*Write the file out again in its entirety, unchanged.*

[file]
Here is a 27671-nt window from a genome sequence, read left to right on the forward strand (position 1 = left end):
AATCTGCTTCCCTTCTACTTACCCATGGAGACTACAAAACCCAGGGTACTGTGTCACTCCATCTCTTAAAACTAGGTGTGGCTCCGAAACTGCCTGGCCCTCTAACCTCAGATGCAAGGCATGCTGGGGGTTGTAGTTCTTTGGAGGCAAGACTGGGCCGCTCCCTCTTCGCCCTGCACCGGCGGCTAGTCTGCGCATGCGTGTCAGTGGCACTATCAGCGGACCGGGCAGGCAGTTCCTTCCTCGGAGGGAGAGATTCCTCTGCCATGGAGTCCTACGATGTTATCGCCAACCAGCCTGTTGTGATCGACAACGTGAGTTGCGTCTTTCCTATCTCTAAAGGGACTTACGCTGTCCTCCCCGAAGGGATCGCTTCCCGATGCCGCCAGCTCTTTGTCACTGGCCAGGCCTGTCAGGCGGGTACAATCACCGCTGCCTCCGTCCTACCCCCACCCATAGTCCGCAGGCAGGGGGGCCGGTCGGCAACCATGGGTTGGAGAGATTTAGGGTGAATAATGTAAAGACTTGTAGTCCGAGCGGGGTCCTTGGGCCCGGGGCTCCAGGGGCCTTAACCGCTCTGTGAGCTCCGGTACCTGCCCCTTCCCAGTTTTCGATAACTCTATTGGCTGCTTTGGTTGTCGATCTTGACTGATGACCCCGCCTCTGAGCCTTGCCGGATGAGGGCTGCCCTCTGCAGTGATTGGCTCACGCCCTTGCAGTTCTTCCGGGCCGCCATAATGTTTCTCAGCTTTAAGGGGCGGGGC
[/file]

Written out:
Here is a 27671-nt window from a genome sequence, read left to right on the forward strand (position 1 = left end):
AATCTGCTTCCCTTCTACTTACCCATGGAGACTACAAAACCCAGGGTACTGTGTCACTCCATCTCTTAAAACTAGGTGTGGCTCCGAAACTGCCTGGCCCTCTAACCTCAGATGCAAGGCATGCTGGGGGTTGTAGTTCTTTGGAGGCAAGACTGGGCCGCTCCCTCTTCGCCCTGCACCGGCGGCTAGTCTGCGCATGCGTGTCAGTGGCACTATCAGCGGACCGGGCAGGCAGTTCCTTCCTCGGAGGGAGAGATTCCTCTGCCATGGAGTCCTACGATGTTATCGCCAACCAGCCTGTTGTGATCGACAACGTGAGTTGCGTCTTTCCTATCTCTAAAGGGACTTACGCTGTCCTCCCCGAAGGGATCGCTTCCCGATGCCGCCAGCTCTTTGTCACTGGCCAGGCCTGTCAGGCGGGTACAATCACCGCTGCCTCCGTCCTACCCCCACCCATAGTCCGCAGGCAGGGGGGCCGGTCGGCAACCATGGGTTGGAGAGATTTAGGGTGAATAATGTAAAGACTTGTAGTCCGAGCGGGGTCCTTGGGCCCGGGGCTCCAGGGGCCTTAACCGCTCTGTGAGCTCCGGTACCTGCCCCTTCCCAGTTTTCGATAACTCTATTGGCTGCTTTGGTTGTCGATCTTGACTGATGACCCCGCCTCTGAGCCTTGCCGGATGAGGGCTGCCCTCTGCAGTGATTGGCTCACGCCCTTGCAGTTCTTCCGGGCCGCCATAATGTTTCTCAGCTTTAAGGGGCGGGGC